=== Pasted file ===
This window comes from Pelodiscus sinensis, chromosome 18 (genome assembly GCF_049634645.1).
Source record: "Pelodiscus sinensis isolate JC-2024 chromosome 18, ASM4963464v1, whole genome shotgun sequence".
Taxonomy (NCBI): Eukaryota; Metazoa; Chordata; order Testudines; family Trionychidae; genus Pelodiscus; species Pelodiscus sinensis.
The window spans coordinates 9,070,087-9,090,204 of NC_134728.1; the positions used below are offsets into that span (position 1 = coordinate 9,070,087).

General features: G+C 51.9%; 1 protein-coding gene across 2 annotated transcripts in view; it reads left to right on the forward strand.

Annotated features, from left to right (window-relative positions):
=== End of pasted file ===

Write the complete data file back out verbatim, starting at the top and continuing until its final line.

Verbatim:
This window comes from Pelodiscus sinensis, chromosome 18 (genome assembly GCF_049634645.1).
Source record: "Pelodiscus sinensis isolate JC-2024 chromosome 18, ASM4963464v1, whole genome shotgun sequence".
Taxonomy (NCBI): Eukaryota; Metazoa; Chordata; order Testudines; family Trionychidae; genus Pelodiscus; species Pelodiscus sinensis.
The window spans coordinates 9,070,087-9,090,204 of NC_134728.1; the positions used below are offsets into that span (position 1 = coordinate 9,070,087).

General features: G+C 51.9%; 1 protein-coding gene across 2 annotated transcripts in view; it reads left to right on the forward strand.

Annotated features, from left to right (window-relative positions):